Recent studies based on cognitive tests and feedback from caregivers have shown the drug to be beneficial. Memantine, marketed under the brand names Namenda by Forest Laboratories, Axura by Merz, and Ebixa by Lundbeck is thought to have advantages over more established AD drugs such as Eisai and Pfizer’s Aricept and Novartis’ Exelon, which boost AChEI-related signaling. More clinical studies are required, though.
The current U.S. market for all these products is about $2.5 billion and growing at over 10% per year. The global market should reach $5 billion within a few years. Pharmaceutical audit data from Wolters Kluwer shows 2007 sales of $1.4 billion for Aricept, $705 million for Namenda, and $191 million for Exelon.
According to a 2007 Decision Resources report, this AChEI market is expected to eventually slow or decline as generics take over and new-generation products hit the market. This may take a few years, however. Frost and Sullivan forecasts the U.S. market to grow to about $4 billion by 2010 then briefly decline followed by renewed growth as disease-modifying drugs are introduced in 2011.
A MedaCorp and Leerink Swann & Co. White Paper states, “Treatment that could delay the onset of Alzheimer’s disease could reduce the number of patients by 50%, thus saving $50 billion in annual healthcare costs.”
Elan has a broad pipeline of products in clinical development in Phases I through III. Bill Tanner, Ph.D., of Leerink Swann has an Outperform rating on the firm. CSFB has also added Elan to its outperform list. Decision Resources projects that its lead candidate, bapineuzumab, will launch by 2011 with blockbuster potential of $5 billion by maturity if there are no safety issues.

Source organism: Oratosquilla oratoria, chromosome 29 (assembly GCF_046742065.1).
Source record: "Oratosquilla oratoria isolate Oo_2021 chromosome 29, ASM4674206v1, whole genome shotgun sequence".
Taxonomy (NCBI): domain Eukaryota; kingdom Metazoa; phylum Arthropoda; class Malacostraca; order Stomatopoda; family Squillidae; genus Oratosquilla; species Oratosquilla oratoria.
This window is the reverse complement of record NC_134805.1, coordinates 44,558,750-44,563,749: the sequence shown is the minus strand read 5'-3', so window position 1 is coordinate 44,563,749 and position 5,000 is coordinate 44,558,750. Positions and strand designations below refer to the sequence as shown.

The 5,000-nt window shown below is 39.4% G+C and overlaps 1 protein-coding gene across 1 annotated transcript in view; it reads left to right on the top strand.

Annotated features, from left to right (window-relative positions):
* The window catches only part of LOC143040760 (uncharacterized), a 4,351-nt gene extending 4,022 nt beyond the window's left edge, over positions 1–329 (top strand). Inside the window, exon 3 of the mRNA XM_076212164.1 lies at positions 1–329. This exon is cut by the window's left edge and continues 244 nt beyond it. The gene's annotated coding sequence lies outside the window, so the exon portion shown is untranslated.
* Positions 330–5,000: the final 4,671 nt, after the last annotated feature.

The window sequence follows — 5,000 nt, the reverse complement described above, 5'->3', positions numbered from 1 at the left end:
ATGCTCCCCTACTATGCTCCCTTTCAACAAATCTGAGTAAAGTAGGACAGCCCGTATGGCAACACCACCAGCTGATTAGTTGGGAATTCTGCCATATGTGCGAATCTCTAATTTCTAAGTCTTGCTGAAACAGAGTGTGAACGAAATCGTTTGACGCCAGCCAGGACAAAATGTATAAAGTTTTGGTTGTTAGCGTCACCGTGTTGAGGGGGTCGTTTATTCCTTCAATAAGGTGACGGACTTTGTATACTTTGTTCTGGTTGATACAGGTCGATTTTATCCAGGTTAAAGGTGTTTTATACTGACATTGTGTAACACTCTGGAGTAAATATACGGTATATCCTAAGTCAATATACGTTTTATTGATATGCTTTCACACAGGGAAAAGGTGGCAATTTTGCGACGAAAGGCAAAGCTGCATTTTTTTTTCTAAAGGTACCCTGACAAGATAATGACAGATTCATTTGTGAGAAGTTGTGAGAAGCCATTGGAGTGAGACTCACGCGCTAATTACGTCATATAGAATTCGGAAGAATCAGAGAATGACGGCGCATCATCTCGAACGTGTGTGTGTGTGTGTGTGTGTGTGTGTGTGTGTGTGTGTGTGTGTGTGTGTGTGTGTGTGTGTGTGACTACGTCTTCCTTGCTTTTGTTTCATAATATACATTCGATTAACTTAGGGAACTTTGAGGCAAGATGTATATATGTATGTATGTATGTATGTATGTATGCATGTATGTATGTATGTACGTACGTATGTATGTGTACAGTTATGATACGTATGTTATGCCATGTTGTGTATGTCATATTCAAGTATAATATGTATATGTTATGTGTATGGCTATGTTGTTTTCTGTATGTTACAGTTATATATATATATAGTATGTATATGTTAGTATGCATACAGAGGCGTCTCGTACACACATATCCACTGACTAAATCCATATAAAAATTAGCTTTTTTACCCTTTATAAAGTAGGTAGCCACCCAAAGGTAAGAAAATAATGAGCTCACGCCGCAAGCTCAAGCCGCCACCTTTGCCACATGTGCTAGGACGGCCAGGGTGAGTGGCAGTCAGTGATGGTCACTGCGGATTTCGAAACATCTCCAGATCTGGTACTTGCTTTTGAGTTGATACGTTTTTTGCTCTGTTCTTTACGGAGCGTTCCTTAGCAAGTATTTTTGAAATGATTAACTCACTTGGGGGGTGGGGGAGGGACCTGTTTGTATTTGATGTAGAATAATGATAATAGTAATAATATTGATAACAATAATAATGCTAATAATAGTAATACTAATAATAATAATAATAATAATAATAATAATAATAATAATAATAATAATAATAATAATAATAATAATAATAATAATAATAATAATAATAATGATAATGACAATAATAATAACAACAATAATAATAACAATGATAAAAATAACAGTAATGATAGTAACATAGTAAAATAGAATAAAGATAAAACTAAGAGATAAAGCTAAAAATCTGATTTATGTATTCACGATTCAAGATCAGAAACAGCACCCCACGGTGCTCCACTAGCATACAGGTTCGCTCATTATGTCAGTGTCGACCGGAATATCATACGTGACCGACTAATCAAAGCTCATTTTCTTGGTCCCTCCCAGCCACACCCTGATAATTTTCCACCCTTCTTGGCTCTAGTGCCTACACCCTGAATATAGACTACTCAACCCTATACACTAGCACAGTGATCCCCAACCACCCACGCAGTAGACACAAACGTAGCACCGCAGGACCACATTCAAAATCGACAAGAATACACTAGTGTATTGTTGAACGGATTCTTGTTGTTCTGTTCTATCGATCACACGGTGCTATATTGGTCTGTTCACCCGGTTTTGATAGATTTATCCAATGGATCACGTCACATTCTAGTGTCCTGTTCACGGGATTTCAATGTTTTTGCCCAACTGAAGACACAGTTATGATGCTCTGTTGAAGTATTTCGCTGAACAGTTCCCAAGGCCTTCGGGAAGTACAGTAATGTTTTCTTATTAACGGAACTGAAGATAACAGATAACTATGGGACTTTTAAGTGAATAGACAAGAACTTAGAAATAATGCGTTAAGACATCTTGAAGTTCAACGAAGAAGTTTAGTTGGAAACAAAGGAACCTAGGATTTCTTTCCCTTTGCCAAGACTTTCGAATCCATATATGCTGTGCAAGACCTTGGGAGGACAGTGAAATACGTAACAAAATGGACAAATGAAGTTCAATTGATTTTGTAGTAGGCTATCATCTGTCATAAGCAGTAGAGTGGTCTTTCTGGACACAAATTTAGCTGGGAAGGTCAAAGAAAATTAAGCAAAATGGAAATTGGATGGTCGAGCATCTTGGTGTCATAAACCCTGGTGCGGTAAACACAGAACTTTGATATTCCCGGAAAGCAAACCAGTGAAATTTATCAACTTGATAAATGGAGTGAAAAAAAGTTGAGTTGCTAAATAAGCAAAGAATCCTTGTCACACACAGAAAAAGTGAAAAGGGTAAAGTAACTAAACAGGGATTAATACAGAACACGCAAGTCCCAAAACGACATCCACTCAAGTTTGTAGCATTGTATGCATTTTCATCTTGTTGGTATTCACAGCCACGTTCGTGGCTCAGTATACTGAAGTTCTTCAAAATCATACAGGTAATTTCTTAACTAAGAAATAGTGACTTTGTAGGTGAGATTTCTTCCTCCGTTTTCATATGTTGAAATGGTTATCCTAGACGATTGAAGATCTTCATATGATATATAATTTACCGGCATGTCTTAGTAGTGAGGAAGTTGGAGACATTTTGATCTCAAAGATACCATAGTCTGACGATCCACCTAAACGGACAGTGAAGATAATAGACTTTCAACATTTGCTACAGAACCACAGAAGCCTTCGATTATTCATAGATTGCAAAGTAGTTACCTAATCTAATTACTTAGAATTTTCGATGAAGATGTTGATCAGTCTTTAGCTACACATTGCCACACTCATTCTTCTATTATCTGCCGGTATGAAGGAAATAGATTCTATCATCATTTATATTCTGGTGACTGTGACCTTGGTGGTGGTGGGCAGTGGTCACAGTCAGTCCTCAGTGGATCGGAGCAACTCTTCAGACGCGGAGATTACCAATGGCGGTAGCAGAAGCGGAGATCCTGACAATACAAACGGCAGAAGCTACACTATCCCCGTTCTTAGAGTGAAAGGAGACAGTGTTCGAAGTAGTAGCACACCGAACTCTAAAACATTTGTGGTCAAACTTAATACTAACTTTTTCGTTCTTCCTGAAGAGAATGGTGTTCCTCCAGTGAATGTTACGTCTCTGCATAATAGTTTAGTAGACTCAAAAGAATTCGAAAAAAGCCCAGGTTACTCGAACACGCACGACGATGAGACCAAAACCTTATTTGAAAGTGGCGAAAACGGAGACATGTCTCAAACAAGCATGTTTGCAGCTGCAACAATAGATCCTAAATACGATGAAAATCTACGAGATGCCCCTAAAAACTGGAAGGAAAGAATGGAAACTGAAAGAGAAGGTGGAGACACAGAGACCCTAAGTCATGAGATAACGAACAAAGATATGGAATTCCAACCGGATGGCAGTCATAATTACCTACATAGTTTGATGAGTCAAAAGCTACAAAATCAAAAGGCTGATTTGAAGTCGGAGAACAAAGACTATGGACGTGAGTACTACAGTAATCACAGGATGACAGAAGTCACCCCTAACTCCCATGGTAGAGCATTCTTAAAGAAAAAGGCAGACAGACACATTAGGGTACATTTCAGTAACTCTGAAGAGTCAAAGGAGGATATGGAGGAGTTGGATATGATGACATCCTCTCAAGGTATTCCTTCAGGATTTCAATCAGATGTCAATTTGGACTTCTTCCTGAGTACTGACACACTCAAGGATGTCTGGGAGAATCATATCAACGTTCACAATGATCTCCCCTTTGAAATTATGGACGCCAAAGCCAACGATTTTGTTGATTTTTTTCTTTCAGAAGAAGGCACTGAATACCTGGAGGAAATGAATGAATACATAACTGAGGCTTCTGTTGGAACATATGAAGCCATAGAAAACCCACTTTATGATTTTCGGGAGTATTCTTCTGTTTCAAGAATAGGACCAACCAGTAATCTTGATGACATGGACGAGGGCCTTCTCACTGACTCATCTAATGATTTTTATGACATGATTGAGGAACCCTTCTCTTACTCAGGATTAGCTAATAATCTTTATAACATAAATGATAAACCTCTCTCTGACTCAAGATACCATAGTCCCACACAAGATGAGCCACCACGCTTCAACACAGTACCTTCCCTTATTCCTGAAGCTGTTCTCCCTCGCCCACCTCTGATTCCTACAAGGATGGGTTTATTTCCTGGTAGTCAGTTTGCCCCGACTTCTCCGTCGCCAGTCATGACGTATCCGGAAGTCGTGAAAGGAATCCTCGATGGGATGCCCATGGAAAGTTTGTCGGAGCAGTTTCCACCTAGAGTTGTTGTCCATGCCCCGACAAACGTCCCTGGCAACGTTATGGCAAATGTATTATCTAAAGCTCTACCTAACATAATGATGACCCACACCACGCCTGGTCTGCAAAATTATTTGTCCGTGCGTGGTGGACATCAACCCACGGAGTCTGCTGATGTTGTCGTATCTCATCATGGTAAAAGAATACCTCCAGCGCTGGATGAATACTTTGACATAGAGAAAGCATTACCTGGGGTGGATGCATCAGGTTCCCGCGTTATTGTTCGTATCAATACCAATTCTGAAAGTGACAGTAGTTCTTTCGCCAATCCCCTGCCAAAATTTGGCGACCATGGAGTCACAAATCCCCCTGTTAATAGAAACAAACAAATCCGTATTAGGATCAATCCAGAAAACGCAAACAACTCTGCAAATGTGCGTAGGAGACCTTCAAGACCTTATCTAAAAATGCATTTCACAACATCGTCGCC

Elan’s immunotherapies consist of an immunoconjugate in Phase II and two humanized mAbs. While one mAb is in preclinical development, bapineuzumab is in a pivotal Phase III trial. The study is using a new cognitive-function endpoint called NTB (neuropsychological test battery) instead of the ADAS-cog gold standard. Bapineuzumab is engineered to clear the neurotoxic beta-amyloid peptide, which accumulates in the brains of AD patients.
Elan is also developing beta and gamma secretase inhibitors with a Phase II product in a partnership with Eli Lilly. These enzyme inhibitors clip the amyloid precursor protein thus preventing the formation of amyloid plaques.
Another company faring well with some analysts is Epix Pharmaceuticals. Alan Carr of Needham and Co. has a Buy on Epix considering that the company has four mid-stage clinical programs and new drivers are expected over the next six months. RBC Capital also recently initiated an Outperform on the stock.
Epix Phase II portfolio consists of one AD candidate, while the other two target pulmonary hypertension and depression. The firm also has a Phase I AD candidate.
The mid-stage small molecule, 5HT-4, is a selective agonist of a specific GPCR. It is being evaluated in a Phase IIa trial as a single agent and in combination with Aricept. A Phase IIb trial is expected to begin by mid-year with partner GlaxoSmithKline. The mechanism of action is the stimulation of the alpha-secretase pathway and Ach production in the brain, which should improve cognition.